The error amplifier circuit 58 preferably produces an error voltage at the collector of transistor Q2 that is proportional to the difference between external reference voltage V1 and the output voltage Vcc. The error voltage drives the series pass circuit 60. The series pass circuit 60 preferably comprises a Darlington pair Q5 and Q6. The transistor Q6 may be referred to as a series pass resistor. Preferably, the transistor Q6 may be a power transistor, model number PZT2222A, and the transistor Q5 may be part of the single transistor array, model number CA3083.

In a preferred embodiment, the Darlington pair Q5 and Q6 tightly regulates the output voltage Vcc and responds quickly to keep the error voltage between the external reference voltage V1 and the output voltage Vcc small. For example, if the external reference voltage V1 is greater than the output voltage Vcc, the voltage driving the base of transistor Q5 increases causing more current to flow into the base of transistor Q6. As the transistor Q6 passes more current, the output voltage Vcc will begin to rise toward the regulated input voltage V3. The regulated input voltage V3 is preferably greater than the desired output voltage Vcc by an amount at least as large as the dropout voltage of the regulator. Preferably, the regulated input voltage V3 is about 6.5V.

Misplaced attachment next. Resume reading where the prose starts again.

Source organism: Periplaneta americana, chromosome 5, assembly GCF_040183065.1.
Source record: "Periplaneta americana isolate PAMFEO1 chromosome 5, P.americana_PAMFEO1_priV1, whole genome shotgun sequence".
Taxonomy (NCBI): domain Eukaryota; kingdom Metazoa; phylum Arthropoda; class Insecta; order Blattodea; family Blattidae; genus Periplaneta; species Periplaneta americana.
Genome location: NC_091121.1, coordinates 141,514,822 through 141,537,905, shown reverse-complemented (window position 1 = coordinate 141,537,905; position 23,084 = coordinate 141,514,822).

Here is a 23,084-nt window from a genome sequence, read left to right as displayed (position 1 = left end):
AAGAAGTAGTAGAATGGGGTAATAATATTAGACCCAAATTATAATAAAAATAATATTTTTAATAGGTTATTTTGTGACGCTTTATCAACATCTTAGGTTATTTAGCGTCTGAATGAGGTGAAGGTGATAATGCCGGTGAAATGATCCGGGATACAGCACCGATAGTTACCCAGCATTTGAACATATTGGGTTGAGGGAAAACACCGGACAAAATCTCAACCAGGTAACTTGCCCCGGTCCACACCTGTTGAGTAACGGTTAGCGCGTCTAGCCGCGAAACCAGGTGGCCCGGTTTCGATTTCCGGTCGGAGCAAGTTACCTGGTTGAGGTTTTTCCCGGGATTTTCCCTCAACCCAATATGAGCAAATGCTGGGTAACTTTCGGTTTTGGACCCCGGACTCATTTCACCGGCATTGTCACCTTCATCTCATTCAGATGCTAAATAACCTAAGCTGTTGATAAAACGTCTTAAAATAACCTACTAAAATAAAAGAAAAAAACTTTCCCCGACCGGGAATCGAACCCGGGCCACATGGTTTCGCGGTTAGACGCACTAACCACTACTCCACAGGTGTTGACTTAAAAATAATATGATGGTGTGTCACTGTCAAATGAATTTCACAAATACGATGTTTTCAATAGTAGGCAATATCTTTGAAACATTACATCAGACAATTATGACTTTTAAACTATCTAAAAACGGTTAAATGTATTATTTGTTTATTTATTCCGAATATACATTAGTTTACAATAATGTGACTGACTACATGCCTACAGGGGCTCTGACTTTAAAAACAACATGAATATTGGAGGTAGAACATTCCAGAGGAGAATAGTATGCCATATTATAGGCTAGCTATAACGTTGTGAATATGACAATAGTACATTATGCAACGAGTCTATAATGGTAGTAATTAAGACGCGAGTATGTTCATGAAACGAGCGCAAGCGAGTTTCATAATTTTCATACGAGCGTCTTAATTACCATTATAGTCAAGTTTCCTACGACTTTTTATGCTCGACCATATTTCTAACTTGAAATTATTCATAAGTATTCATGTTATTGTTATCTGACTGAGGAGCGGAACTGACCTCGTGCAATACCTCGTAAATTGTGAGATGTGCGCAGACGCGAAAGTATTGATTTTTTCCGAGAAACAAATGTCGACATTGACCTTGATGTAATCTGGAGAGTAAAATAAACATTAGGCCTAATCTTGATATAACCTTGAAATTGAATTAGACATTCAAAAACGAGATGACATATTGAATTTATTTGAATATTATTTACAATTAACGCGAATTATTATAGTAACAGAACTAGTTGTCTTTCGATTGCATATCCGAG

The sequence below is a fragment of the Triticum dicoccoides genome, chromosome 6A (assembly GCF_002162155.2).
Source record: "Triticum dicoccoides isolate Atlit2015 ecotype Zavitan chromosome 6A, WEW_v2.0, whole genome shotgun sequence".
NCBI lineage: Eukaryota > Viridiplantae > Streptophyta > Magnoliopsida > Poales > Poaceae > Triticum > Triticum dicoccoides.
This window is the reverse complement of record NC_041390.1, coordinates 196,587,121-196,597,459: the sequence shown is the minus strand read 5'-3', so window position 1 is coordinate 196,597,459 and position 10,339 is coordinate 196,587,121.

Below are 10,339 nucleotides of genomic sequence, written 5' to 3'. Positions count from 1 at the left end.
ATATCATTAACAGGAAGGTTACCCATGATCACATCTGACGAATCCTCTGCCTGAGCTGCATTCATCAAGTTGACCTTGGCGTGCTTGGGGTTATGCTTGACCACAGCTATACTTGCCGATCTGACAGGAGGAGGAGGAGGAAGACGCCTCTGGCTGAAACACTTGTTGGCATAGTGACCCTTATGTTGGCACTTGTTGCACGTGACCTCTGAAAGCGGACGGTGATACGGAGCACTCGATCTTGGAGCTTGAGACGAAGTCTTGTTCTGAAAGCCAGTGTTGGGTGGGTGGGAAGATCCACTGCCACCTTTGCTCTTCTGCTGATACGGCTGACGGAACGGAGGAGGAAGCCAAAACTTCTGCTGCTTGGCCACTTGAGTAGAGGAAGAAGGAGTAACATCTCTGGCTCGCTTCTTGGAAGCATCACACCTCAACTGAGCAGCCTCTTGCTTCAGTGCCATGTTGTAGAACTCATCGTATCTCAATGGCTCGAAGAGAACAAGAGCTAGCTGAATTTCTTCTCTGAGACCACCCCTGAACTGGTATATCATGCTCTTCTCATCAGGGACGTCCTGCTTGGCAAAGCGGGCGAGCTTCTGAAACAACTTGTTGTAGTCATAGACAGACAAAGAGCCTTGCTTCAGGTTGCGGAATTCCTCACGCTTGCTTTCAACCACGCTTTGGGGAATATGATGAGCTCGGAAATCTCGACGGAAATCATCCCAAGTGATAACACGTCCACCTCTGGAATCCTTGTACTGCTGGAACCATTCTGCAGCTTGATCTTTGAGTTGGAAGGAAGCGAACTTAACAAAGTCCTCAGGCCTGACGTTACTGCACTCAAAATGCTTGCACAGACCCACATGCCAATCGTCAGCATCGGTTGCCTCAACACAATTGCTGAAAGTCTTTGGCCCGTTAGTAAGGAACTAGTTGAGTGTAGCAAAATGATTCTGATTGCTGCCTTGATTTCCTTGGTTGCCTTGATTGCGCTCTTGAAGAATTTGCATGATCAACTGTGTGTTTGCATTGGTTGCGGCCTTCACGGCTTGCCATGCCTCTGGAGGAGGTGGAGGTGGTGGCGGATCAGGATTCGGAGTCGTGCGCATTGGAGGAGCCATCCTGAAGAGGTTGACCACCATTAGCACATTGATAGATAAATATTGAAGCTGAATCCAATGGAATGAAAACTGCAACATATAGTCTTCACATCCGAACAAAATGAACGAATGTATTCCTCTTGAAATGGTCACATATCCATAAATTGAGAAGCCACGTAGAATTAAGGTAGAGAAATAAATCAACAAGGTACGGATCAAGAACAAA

When the transistors Q5 and Q6 are turned on, current flows from the regulated input voltage V3 through transistor Q6, and resistor R7 senses the amount of current flowing to the external device powered by output voltage Vcc. The resistor R7 preferably produces a voltage drop at the desired maximum output current to force transistor Q4 into conduction. As the current increases through the resistor R7, transistor Q4 will turn on. When the transistor Q4 turns on, current will be drawn away from the Darlington pair Q5 and Q6 and transistor Q5 will begin to turn off. Subsequently, the series pass transistor Q6 will also tend to turn off and the output voltage Vcc will fall toward ground. Preferably, the transistor Q4 may be part of the single transistor array, model number CA3083, and the resistance of resistor R7 is about 4.75 ohms.

An output filter capacitor C3 may be coupled between the output voltage Vcc and ground. Preferably, the output filter capacitor C3 should be large enough for adequate filtering of the output voltage Vcc and for limiting the slew rate of the output voltage Vcc during on and off transitions. It should also be small enough to meet minimum rise and fall time requirements for the output voltage Vcc. Preferably, the capacitor C3 may be about 0.47 μF.